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Smoke grenades fired at protesters

A protester is caught in razor on the riverside today as police continue to spray a water canon at him during a demonstration that turned violent. He was rushed from the scene but reportedly sustained no serious injuries.
A protester is caught in razor on the riverside today as police continue to spray a water canon at him during a demonstration that turned violent. He was rushed from the scene but reportedly sustained no serious injuries. Heng Chivoan

Smoke grenades fired at protesters

Police fired smoke grenades at protesters gathered at riverside in Phnom Penh late this afternoon as a small group of demonstrators hurled rocks, shoes and pieces of metal back at them.

The violence erupted after protesters ripped apart police barricades and threw razor wire fences into the Tonle Sap and police responded by firing water cannons at them.

One young man was caught in the razor wire as police continued to spray water on him. He was rushed from the scene convulsing, and a first-aid worker who treated the young man said water had entered his lungs but that he had sustained no serious injuries.

Demonstrators scuttle after police fire smoke grenades at them on the riverside today as they destroyed razor wire barricades.
Demonstrators scuttle after police fire smoke grenades at them on the riverside today as they destroyed razor wire barricades. Pha Lina

A policeman was also reportedly injured during the standoff, which involved hundreds of military police, some armed with riot guns, shields, guns and truncheons.

Though police had said they were using tear gas it was clear to reporters directly on the scene that it was merely smoke.

Hostilities calmed down when several officials from the United Nations Office of the High Commissioner of Human Rights arrived at the scene and parked a vehicle directly in front of reassembled barricades.

The UN officials sat down with Phnom Penh municipal police chief Choun Sovann in a nearby bar to negotiate.

Afterward, Sovann told reporters they had seen with their own eyes that protesters had abused police who had deployed barricades at the site near the royal palace to protect King Norodom Sihanomi.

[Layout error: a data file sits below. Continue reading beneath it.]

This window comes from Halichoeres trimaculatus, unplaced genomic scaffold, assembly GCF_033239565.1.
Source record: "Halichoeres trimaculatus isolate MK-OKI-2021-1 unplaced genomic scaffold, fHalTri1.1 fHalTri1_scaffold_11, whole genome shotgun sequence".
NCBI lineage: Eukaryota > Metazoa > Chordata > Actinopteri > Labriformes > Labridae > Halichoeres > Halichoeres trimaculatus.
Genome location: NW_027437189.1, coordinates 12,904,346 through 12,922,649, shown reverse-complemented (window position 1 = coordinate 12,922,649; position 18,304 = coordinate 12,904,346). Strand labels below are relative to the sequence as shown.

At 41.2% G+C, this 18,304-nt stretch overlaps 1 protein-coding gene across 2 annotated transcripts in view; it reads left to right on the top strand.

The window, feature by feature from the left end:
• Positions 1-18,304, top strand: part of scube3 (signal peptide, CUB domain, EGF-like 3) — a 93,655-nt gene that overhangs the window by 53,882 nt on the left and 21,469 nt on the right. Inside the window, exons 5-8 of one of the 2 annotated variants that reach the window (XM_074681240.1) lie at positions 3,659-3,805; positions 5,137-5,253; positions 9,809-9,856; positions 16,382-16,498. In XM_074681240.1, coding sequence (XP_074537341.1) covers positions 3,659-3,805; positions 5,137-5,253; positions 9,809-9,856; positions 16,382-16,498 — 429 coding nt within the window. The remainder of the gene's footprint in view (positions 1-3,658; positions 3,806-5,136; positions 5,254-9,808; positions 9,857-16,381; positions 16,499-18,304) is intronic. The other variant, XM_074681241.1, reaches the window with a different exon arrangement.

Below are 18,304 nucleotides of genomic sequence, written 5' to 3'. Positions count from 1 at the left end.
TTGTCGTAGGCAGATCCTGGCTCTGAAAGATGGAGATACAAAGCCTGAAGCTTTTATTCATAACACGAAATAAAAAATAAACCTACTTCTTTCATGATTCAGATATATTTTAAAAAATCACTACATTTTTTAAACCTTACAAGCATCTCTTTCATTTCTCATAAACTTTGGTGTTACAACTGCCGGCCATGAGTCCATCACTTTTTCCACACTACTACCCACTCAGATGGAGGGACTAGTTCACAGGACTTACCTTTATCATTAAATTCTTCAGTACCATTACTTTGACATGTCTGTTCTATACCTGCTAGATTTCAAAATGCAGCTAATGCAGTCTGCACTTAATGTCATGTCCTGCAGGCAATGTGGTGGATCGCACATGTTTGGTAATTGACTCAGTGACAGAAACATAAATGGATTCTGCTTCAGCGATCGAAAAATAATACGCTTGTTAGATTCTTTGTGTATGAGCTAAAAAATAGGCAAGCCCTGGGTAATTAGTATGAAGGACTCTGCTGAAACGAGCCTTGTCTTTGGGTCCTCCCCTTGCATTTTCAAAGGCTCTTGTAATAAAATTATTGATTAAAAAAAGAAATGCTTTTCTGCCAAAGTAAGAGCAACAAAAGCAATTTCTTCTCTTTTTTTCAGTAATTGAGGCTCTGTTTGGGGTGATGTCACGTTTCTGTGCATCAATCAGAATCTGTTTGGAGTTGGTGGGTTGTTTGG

He questioned why protesters had moved to the site near Ounaloum pagoda when it had been made clear that the CNRP had permission to stage a non-violent protest at Freedom Park.

“At that time, I stayed close to his excellency Sam Rainsy, because he asked to pray in front of the royal palace, and we allowed him to do it following his will, and so I protected his security,” he said.

“Then he went back to Freedom Park, but his supporters did not go back, so I have to put one question to protesters, why do they want to stay here? What is their purpose?.”

Shortly before, Cambodia National Rescue Party president Sam Rainsy had arrived at the scene and instructed all protesters to stop the violence and either go home or return to Freedom Park.

“I would like to appeal to a group of youth or any people to stop the violence immediately. We don’t need to use any violence, so I would like to condemn anybody who uses violence or uses brick or blames,” he told the assembled crowd, before compelling protesters to go and enjoy music at Freedom Park.

The small group of protesters had come from Freedom Park, where the opposition is staging a three-day demonstration protesting the results of the July national election, which they claim was systematically rigged.

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